Check travel reimbursements this summer
Summer is a busy time for Travel Management Services with the onset of sabbaticals, research travel and the conference season. The service makes every effort to process reimbursements in a timely manner, however due to additional seasonal workload, processing time may be longer.
You can check the status of your travel reimbursements by following these instructions:
- Go to Travel@IU and select “View my trips” or “View my travelers.”
- Open the document by clicking the Options request.
- Open the Reimbursement tab.
- Copy the Document ID.
- Click the Notifications tab, then Document Search.
- Enter the Document ID, click "Search," and then click "Route Log."
- The Route Log will tell you where your document is in the system.
Some common routing statuses are:
- Processed -- This means the reimbursement has been disbursed and is awaiting acknowledgement.
- En route -- The document is en route. Check the "Pending Action Requests" to see who needs to approve.
- Final -- The document has been fully approved, and the reimbursement has been disbursed.
Researchers focus on tool for predicting prostate cancer survival, staging
Researchers with the IU School of Medicine have identified a molecule that promotes metastasis of advanced prostate cancer to the bone, an incurable condition that significantly decreases quality of life. The research, published online in the journal Cancer Cell, may offer new targets for diagnosing and treating this common disease.
The researchers homed in on a protein that is essential in multiple cell functions such as cell growth and proliferation and, in some cases, natural cell death. The protein, TGF-beta, also has been found to promote bone metastasis in patients with breast cancer and melanoma.
Prostate cancer is the second most common cancer among men, according to the American Cancer Society. When diagnosed in the early stages, prostate cancer is often successfully treated. However, in advanced stages, metastasis to the bone is common. The tumors in the bone are incurable, cause increased pain and bone fractures, and potentially hasten death.
Bone disease experts Theresa A. Guise, M.D., senior author of "The TGF-beta Signaling Regulator PMEPA1 Suppresses Prostate Cancer Metastases to Bone," and lead author Pierrick GJ. Fournier, Ph.D., showed in earlier research that TGF-beta is active in the proliferation of metastatic disease. By inhibiting the action of TGF-beta, the researchers reasoned that bone metastases could be reduced in advanced disease.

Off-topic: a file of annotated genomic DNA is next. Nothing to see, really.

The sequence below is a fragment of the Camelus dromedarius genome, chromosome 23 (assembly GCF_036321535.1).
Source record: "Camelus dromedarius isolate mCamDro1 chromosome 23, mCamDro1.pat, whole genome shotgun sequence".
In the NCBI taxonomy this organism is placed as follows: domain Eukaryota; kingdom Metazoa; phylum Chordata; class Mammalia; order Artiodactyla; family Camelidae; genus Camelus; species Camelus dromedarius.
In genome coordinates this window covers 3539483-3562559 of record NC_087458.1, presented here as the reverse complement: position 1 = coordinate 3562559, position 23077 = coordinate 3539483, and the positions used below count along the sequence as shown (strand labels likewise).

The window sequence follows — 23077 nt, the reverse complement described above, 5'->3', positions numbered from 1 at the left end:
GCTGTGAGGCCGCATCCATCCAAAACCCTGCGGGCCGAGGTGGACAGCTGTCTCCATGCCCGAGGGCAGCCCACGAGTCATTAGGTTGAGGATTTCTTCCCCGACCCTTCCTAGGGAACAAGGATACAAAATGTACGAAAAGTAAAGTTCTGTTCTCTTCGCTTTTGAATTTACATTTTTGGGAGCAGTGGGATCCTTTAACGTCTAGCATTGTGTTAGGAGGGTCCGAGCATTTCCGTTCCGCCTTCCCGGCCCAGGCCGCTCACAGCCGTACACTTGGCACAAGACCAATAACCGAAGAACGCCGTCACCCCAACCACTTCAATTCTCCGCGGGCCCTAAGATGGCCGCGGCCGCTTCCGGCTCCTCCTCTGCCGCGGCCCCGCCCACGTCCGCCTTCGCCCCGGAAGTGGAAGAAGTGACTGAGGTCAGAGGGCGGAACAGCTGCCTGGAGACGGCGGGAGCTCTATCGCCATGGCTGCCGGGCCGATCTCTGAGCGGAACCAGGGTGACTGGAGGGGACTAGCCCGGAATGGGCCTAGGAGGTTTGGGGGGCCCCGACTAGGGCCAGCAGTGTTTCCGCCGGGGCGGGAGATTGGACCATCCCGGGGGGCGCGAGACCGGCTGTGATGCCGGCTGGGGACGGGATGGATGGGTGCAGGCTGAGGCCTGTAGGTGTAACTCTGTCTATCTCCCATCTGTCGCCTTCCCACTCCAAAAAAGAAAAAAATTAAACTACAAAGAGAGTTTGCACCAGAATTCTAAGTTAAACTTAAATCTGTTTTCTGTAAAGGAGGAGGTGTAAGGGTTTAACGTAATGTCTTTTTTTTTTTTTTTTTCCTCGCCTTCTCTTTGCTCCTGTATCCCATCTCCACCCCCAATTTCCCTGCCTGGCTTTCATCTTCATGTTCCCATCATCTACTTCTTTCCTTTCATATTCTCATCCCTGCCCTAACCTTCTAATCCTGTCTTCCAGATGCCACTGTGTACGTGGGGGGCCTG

Indiana CTSI seeks community-based research pilot projects
The Indiana CTSI Community Health Engagement Program seeks proposals from applicants developing or currently involved in collaborative, community-based research projects. For this RFA, community-based research is a collaborative effort with at least one community-based organization and at least one academic partner.
The Indiana CTSI CHEP will provide up to $25,000 in funding per pilot project. Proposed project duration should not exceed 12 months. Focus areas of the 2015 RFA are in line with the priorities of the Indiana State Department of Health:
- Reducing infant mortality.
- Increasing immunizations.
- Decreasing tobacco use.
- Decreasing obesity.
Projects that propose achieving their objectives by changing or demonstrating the potential to change policy, systems and/or the environment are strongly encouraged.
Proposals are due by 5 p.m. July 21. For more information, the full Request for Applications is available. Frequently asked questions are also available.
Applications sought for Watanabe Translational Scholars
The Watanabe Prize for Translational Research and the selection of two Watanabe Translational Scholars are presented biennially by the IU School of Medicine. The awards are named after the late August M. Watanabe, an IUSM alumnus whose illustrious career spanned academia and the pharmaceutical and life science industries.
The 2015 Watanabe Prize for Translational Research has been awarded to Carl June, M.D., for his significant contributions to the field of translational science. Dr. June is the Richard W. Vague Professor in Immunotherapy and director of the Center for Cellular Immunotherapies in the Perelman School of Medicine at the University of Pennsylvania.